It's really a shame you cannot read. You would find it to be a useful tool. If you read my post carefully, I said, "From what I have seen ... " So I was basing my statement on personal hands-on experience with submitting hundreds of coins to PCGS and looking at what they do (in REAL LIFE, in the REAL WORLD).

I can show you DOZENS of modern Lincoln Cents that I have submitted to PCGS that are SO CLEARLY and OBVIOUSLY Red-Brown ... and PCGS stamped them with a CAMEO grade.

Here is one ... how many would you like to see?

Does anyone think this coin has ANY RESEMBLANCE to a full RED (RD) coin? I sure don't. Yet there it sits with a CAMEO grade. I can tell you this coin is pretty dark in hand and heavily toned. And the coin was graded the same day the TrueView photo was taken (the TrueView photo is very accurate).

Here is another of a large set of examples that I have. This coin is heavily discolored from the original mint fresh copper color that is indicative of RD's. Yet PCGS graded this CAMEO and not RB. There is darker toning on both sides of the coin. TrueView is accurate of how the coin looks in hand. Another clear case of a RB coin getting bumped up to the CAMEO grade. This coin has no business in a set of RD's

Here is yet another heavily discolored (on both sides) Lincoln Cent. This also doesnt belong in the RED (RD) color class. It's clearly a RB, yet PCGS put a CAMEO designation on it.

#6653169 - 04/30/1312:02 PMRe: Population Analysis of BN and RB Proof Lincoln and Indian Cents
[Re: WingedLiberty1]

brg5658brg5658
FACT if I stop posting, trillions and trillions of transistors would be out of work.

Registered: 01/12/11
Posts: 4010
Loc: Minnesota

I didn't make myself completely clear before. I was referring to only the PCGS policy for Indian Head Cents. I realize I didn't state that in my post.

I am basing my statement on what I have been TOLD by PCGS. You know, talking to them on the phone. The topic specifically for IHC's has been talked about here before, and what I stated is the official policy of PCGS. If they put the "CAM" or "DCAM" on an IHC, then they consider it "RED". If you don't believe me, then call them yourself.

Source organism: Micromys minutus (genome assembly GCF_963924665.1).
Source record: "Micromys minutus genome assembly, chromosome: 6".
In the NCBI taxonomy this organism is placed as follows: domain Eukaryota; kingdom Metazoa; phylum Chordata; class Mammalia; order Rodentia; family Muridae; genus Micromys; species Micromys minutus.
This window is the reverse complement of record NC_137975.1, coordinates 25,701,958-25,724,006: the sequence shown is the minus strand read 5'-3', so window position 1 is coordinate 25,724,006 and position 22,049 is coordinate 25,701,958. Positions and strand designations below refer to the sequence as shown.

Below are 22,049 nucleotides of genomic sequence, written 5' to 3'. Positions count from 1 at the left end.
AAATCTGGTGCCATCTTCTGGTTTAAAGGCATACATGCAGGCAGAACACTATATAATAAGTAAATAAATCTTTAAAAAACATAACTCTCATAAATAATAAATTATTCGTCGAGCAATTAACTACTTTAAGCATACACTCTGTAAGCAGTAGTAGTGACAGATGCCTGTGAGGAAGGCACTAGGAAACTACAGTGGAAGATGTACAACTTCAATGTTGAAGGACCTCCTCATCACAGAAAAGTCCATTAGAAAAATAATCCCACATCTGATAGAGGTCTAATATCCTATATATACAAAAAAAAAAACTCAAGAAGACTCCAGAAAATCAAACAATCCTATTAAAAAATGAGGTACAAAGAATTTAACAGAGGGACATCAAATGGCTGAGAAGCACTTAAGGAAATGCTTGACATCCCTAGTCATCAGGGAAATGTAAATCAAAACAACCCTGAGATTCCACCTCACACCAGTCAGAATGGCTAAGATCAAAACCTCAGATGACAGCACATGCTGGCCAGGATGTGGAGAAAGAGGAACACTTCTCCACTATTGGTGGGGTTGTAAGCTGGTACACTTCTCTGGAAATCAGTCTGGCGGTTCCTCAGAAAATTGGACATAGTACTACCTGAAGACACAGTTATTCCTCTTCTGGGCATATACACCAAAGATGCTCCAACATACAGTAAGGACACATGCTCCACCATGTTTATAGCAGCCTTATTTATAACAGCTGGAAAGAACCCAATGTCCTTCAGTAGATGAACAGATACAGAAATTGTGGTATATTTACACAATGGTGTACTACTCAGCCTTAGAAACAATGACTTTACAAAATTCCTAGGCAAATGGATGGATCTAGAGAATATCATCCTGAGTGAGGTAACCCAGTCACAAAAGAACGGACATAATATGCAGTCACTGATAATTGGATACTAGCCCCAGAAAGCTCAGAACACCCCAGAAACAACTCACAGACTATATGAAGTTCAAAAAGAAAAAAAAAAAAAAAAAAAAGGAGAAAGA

I don't know what their policy is for modern Lincoln Cent proofs and the color/CAM designation (as you have posted). Speaking of ignorance Paul, you pretty much proved yours when you noted that copper-nickel IHCs (from 1859-1864) are not given a color designation. Very insightful and informative observation.

PS -- I'm still waiting for the "analysis" you claimed you did in the title of the thread. All I can see you did was create bar chart histograms for the population report.

I can show you DOZENS of modern Lincoln Cents that I have submitted to PCGS that are SO CLEARLY and OBVIOUSLY Red-Brown ... and PCGS stamped them with a CAMEO grade.

Did the discoloration resulting in the RB designation occur before or after the coin was slabbed?

If they put the "CAM" or "DCAM" on an IHC, then they consider it "RED".

Agreed. PCGS's official policy is that only red coins will be considered for the cameo or deep cameo designations. NGC, on the other hand, will consider RB and even BN coins for a cameo or ultra cameo designation.